This Saturday, 7/13, from 6:00-9:00pm, Gutting The Heartland and LETS GO Chicago are teaming up for an evening full of art, food, and music. The event features a one night only art gallery highlighting the impact of the coal and natural gas industries in the Illinois Coal Basin as well as showing community based solutions to the world’s addiction to fossil fuels. There will be a silent auction, and a delicious menu of 100% local organic food.
The event will take place at United Church of Rogers Park, 1545 W. Morse Ave., Chicago, IL 60626.
RSVP on Facebook and get your tickets at https://www.wepay.com/events/solutions-not-extraction_1
by Anthony Betori
You learn a lot in this program, about food systems, climate change, harvesting techniques and how to resist oppression. But let me break down the top five craziest things I’ve learned with my friends in this years Summer of Solutions in Chicago.
1) Hugelkultur is next-level, serious composting.
Hugelkultur, or the burial of branches in a big hole underground, allows for the quick breakdown of sturdy branches into beautiful, loving soil that will nourish our plants. We used this in part of our property reclamation project at the nursing home we partner with, cutting down tree branches to expand our growing area and recycling them to make a closed-circle system where nothing was wasted. And not only will it be delicious soil! Oh no my friend! It will also capture storm water, helping to handle water runoff that is becoming a major problem here in post-climate change Chicago.
Wow!!! A truly inspiring hole.
2) Dumpster diving is the dream.
Two of our program leaders decided to go dumpster diving this weekend to try to pick up some wasted food to help feed our huge program this summer. The result was the biggest and most beautiful dumpster find I’ve ever seen. Candy, juice, pounds and pounds of produce, sunscreen, cereal, and even a trash bag full of roses! We used the roses to turn our house into a Downton Abbey level bourgeois paradise, we did several workshops on cannings (I can make a damn good peach jam now, if I do say so myself!), and we use the sunscreen in our gardens (on us, not the plants) to keep our skin healthy in the sun. We watched Dive as a program to help get deeper into why dumpster diving is not only fun, but important to the revolution and safe in terms of health issues, and the result of that and the major dig this weekend is the founding of a Dumpster Dive Team, committed to finding ‘waste’ and repurposing it!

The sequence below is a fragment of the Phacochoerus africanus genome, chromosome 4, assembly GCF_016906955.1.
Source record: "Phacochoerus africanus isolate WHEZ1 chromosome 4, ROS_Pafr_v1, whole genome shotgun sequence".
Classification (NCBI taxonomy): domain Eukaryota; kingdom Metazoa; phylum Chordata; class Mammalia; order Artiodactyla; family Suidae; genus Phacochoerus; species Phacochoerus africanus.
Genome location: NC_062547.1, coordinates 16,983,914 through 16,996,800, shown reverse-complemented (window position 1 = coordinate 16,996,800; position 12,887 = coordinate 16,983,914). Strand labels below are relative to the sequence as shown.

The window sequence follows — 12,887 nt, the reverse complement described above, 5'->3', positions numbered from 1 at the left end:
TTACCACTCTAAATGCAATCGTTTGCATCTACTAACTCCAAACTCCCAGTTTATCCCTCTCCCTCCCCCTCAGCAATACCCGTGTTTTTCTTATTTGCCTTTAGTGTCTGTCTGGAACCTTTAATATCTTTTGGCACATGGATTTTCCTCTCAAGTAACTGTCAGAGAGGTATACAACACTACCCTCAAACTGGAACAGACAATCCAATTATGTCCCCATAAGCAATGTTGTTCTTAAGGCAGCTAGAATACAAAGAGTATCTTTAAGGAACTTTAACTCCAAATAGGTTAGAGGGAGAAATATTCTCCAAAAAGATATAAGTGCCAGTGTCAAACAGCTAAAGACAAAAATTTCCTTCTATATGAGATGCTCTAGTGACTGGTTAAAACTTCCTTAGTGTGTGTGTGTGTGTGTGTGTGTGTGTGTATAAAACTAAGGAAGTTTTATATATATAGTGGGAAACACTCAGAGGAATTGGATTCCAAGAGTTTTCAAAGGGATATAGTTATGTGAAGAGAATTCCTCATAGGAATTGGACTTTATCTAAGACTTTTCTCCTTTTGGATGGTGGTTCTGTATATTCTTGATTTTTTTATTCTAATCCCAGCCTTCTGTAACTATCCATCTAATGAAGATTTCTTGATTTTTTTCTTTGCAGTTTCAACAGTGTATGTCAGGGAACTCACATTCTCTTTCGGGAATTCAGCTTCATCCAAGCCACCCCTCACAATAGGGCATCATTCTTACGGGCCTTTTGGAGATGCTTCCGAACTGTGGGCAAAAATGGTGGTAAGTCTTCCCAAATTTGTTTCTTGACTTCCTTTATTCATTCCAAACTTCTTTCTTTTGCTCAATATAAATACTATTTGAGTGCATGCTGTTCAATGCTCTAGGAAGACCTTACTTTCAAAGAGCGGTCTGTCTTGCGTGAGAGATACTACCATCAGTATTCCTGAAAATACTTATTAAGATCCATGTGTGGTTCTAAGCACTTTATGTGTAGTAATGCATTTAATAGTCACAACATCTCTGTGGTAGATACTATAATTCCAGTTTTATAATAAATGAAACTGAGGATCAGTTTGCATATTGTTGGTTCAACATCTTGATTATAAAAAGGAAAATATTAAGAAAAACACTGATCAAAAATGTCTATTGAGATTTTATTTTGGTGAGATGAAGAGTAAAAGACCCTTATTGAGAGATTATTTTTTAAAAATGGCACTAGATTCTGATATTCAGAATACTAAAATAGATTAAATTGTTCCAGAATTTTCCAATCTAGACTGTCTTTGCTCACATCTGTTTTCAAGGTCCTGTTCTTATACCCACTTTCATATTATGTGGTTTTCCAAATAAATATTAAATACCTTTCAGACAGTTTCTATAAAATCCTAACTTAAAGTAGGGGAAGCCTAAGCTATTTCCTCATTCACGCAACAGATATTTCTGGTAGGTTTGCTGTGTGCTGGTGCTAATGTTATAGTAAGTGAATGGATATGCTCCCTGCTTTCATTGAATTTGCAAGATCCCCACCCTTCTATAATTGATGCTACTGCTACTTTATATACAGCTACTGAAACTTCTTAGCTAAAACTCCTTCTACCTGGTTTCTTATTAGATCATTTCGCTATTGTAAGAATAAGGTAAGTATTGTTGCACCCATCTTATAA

Joe, Ellie and I found amazing books, a bucket, and a lot of salvageable wood in this one!
3) Barack Obama thinks natural gas is clean energy.
We watched Barack Obama’s disastrous speech on climate ‘solutions’ on Tuesday as a program together. In this speech he referred to natural gas as clean energy, apparently forgetting that 1) it is not clean energy and 2) it is not *%&^#@ clean energy. I personally hold that Barack Obama is the worst president in history for not being a strong leader on climate issues at the time that leadership is most needed, and was happy to have a safe space to talk about these feelings after being so infuriated by his corporate, nonsense, band-aid speech. Guys, Barack Obama literally thinks natural gas is clean energy. Summer of Solutions is even more important than we thought.
4) Seed libraries are sexy.
We are in talks with Chicago seed librarian/activists (yes they exist and yes they are as sexy as they sound) to gain support for our own seed library here in Rogers Park. Seed libraries are a radical gesture for two major reasons. First, we reject the corporate-genetic war-mongering of Monsanto and its affiliated, evil companies. You cannot patent the Earth, she is our Mother! She is not yours! Second, by developing seed cultures in local regions, our seeds will be more resistant on an ORGANIC GENETIC level (WHAT!) to climate shifts as they happen in our area–drought, deluge, etc. The seeds will literally get used to droughts and rain storms as they happen in Chicago if we keep saving them from year to year and replanting with our own stock. I KNOW I AM FREAKING OUT TOO.